U.S. Trade Representative Katherine Tai today formally requested a dispute settlement panel to examine allegations from U.S. dairy producers that Canada is denying them fair access to the Canadian market as promised under the United States-Mexico-Canada Agreement.
The move represents an escalation of the first-ever trade enforcement action launched under the USMCA by the Trump administration last December. The two countries have since been engaged in a series of consultations that failed to reach a solution to the dispute.
Pressure has been mounting on the administration in recent weeks, with lawmakers and U.S. dairy industry groups urging it to request the establishment of a panel.
In a statement, USTR Tai said that enforcing the USMCA was a “top priority” for the Biden administration and that launching the panel “will ensure our dairy industry and its workers can seize new opportunities under the USMCA to market and sell U.S. products to Canadian consumers.”
U.S. Agriculture Secretary Tom Vilsack called it “an important step for American agriculture, and one that brings the U.S. dairy sector closer to realizing the full benefits of the USMCA.” He added that the action also “puts our other agricultural trading partners on notice that they must play by the rules.”
Quota Allocation in Dispute
Key to the dispute is how Canada distributes more than a dozen tariff-rate quotas — the quantities of certain dairy products, like milks, cheeses, powders, yogurt, and ice cream — that can be imported at lower duty levels under the country’s tightly controlled supply management system.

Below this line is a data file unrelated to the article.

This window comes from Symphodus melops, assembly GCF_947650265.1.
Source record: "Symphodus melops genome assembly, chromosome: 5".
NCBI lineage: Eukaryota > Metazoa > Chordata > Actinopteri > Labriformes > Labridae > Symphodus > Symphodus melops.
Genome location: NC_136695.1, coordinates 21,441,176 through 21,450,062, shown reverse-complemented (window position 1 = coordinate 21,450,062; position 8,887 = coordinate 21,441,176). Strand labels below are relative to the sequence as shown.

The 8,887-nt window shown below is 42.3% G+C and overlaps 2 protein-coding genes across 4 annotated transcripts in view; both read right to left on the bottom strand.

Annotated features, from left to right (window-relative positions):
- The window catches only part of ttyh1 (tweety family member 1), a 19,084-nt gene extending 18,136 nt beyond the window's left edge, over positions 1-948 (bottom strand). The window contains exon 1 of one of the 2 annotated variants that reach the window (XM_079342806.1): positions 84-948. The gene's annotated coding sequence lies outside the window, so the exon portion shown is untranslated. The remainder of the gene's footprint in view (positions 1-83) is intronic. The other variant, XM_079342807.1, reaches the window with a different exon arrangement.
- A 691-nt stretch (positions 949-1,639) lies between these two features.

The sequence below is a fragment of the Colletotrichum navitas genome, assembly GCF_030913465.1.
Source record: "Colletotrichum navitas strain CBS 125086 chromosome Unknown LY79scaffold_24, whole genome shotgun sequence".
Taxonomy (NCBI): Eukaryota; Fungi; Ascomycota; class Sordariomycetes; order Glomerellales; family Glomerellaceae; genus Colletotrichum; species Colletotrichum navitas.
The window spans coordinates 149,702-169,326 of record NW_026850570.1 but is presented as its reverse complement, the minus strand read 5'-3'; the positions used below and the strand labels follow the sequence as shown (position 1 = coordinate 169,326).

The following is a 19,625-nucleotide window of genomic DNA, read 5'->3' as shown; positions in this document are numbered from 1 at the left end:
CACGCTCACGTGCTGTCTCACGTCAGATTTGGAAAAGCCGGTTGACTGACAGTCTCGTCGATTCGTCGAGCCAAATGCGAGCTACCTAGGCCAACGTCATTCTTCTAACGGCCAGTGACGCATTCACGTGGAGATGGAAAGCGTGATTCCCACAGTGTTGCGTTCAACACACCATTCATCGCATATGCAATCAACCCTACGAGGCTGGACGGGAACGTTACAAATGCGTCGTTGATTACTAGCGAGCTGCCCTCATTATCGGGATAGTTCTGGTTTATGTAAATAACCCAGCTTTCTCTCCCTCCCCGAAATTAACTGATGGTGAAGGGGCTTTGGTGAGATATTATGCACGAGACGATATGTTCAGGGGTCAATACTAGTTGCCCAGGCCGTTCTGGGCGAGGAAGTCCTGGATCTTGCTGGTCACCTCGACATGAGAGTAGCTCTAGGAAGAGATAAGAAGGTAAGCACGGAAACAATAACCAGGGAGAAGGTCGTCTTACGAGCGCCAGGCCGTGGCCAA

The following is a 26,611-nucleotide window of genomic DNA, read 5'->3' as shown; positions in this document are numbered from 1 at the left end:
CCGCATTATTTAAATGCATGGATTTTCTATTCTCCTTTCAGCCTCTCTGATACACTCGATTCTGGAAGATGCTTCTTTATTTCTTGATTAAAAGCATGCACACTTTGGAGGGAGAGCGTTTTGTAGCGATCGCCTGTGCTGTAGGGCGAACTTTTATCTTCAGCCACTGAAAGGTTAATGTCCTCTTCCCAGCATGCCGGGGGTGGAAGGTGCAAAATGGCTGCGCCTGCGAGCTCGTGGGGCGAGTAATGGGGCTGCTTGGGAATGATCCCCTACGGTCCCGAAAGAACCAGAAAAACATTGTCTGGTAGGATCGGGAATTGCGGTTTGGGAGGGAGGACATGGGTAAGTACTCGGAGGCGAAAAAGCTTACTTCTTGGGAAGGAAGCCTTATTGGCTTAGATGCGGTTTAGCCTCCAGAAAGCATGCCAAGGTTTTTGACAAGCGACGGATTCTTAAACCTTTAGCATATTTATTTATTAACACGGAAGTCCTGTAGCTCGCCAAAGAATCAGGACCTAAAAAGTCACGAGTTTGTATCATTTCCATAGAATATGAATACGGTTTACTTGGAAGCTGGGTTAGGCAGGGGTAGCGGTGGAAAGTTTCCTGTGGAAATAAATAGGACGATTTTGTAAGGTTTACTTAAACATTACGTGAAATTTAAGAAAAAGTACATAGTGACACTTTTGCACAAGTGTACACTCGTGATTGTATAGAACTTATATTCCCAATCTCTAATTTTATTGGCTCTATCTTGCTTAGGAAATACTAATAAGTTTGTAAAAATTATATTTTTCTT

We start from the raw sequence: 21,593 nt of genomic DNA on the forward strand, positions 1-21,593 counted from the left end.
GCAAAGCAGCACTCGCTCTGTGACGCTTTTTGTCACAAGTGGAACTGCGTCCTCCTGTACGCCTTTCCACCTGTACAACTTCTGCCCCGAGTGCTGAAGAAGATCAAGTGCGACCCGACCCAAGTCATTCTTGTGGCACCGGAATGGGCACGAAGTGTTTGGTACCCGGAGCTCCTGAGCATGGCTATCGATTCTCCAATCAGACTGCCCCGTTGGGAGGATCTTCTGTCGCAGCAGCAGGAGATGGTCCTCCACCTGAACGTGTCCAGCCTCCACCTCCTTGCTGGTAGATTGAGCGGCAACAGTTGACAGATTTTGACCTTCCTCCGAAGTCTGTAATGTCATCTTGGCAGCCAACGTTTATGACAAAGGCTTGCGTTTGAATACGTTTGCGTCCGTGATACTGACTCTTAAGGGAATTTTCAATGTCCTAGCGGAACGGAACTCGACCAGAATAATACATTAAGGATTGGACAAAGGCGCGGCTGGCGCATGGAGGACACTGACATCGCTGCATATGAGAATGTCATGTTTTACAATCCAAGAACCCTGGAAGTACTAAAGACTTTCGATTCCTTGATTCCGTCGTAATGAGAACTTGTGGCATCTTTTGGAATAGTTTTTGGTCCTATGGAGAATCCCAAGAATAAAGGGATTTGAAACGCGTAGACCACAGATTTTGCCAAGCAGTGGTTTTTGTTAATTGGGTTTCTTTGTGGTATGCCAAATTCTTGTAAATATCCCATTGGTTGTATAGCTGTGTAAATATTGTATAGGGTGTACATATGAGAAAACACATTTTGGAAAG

The U.S. alleges that Canada has allocated an unduly large share of those quotas to processors rather than producers, effectively denying U.S. farmers their fair share of the Canadian market.
“What Canada is doing is essentially dividing up the (quotas) … into different pools and saying, ‘Well, here’s a pool that only processors can access,’” USTR officials explained in a background briefing.
“We read the agreement — and we think it’s pretty plain on its face — that that’s not permitted. Canada disagrees, and so we’re going to argue that out before a panel.”
The U.S. International Trade Commission has reportedly analyzed the situation to determine the impact of Canada’s current TRQ allocation regime on U.S. dairy exports, but the USTR would not disclose the figure at the present time.
International Trade Minister Mary Ng issued a press release saying Canada is “disappointed” in the USTR’s decision, and that the quota allocations are well within the bounds of the USMCA.
Ng pointed out that while Canada agreed to provide some additional market access to U.S. dairy producers, it also maintained the ability to successfully defend its supply management system and domestic industry.
The minister confidently insisted that Canada’s “policies are in full compliance with our [USMCA] TRQ obligations” and promised a vigorous defense of the government’s position during the dispute settlement process.
Under the timeline set out in USMCA Chapter 31, the panel’s establishment will be followed by a roughly month-long process to select three to five panelists and a chairperson that will be charged with preparing a report within the following 150-180 days (i.e., November-December).
In the meantime, the panel may receive written and oral submissions from the disputing Parties, any nonparticipating State-Party, and experts. The panel must offer the Parties at least one hearing and an opportunity to present their views orally.